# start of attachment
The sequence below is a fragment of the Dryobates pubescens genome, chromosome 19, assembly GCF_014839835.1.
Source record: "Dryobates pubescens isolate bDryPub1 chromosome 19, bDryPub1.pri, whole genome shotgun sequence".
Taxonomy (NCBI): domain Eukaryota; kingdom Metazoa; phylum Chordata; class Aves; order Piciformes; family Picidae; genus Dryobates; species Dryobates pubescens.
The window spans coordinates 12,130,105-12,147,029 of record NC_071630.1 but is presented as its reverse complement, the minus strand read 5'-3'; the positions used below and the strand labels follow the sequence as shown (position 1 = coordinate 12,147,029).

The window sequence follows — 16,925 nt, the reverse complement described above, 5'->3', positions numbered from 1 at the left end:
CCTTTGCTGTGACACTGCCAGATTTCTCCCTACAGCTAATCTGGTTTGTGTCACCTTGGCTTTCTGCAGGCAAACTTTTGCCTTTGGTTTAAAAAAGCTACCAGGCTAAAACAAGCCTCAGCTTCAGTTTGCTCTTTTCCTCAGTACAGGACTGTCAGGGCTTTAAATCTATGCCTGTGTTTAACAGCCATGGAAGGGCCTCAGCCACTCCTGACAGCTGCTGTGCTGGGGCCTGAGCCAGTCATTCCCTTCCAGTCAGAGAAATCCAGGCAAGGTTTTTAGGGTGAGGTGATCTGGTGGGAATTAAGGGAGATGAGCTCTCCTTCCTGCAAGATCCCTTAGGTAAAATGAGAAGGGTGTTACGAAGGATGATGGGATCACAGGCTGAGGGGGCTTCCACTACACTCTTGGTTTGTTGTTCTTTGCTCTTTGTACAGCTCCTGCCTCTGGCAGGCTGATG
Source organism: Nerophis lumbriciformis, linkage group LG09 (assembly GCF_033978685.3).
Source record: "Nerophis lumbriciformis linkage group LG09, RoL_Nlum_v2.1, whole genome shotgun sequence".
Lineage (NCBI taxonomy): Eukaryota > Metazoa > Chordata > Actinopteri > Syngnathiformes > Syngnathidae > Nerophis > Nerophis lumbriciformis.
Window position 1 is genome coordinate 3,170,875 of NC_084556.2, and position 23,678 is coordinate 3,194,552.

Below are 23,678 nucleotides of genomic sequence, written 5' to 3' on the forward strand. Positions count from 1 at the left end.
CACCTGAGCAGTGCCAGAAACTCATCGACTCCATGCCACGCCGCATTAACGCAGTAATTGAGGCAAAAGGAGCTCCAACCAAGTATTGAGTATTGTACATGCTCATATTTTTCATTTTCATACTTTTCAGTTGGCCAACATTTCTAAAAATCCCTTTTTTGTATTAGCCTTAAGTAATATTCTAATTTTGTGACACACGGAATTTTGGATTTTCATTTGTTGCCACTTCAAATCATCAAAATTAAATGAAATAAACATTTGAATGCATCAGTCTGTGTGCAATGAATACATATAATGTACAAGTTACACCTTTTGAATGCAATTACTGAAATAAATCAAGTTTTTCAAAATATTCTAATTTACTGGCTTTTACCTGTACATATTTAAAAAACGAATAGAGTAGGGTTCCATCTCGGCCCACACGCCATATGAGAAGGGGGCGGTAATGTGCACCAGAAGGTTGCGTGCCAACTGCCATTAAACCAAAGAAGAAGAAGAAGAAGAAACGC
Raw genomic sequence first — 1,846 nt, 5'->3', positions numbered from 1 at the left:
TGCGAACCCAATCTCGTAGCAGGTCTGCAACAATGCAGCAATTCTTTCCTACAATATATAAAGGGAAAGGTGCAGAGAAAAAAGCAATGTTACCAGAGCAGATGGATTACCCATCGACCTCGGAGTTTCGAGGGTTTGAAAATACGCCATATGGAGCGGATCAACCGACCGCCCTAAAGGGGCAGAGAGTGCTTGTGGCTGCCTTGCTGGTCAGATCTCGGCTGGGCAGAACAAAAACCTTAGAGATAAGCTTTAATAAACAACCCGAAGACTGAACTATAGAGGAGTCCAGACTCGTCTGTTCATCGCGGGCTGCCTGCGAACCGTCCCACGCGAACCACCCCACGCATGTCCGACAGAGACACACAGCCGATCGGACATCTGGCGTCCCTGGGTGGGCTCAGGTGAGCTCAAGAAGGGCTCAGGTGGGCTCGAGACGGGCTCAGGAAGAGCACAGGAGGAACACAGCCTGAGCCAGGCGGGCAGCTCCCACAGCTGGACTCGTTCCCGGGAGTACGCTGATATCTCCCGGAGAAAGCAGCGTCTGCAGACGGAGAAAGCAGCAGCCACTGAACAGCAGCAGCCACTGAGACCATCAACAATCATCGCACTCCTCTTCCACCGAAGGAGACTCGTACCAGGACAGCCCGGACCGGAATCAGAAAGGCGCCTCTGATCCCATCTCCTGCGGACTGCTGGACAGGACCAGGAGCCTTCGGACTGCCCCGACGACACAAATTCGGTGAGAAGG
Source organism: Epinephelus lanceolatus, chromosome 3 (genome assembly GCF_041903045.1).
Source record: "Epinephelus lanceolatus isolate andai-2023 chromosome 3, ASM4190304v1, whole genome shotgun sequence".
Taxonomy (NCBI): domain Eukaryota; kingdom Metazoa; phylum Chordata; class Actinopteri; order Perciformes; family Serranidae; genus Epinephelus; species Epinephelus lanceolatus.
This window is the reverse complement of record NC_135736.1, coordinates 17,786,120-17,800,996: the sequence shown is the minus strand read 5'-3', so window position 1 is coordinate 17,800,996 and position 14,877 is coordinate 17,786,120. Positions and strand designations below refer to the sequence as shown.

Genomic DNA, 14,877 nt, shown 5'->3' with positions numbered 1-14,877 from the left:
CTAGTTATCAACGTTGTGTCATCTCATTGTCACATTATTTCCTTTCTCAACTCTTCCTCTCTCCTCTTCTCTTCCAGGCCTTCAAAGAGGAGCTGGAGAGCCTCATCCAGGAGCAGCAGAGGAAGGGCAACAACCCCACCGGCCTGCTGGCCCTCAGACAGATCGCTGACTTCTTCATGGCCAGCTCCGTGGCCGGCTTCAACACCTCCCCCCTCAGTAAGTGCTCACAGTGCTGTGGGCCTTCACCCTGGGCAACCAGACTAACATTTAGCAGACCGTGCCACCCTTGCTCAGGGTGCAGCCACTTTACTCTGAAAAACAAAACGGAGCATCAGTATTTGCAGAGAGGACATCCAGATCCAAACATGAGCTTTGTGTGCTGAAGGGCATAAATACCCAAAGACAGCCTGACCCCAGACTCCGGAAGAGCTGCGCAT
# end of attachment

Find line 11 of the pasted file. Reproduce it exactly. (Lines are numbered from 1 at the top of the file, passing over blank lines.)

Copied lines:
Below are 23,678 nucleotides of genomic sequence, written 5' to 3' on the forward strand. Positions count from 1 at the left end.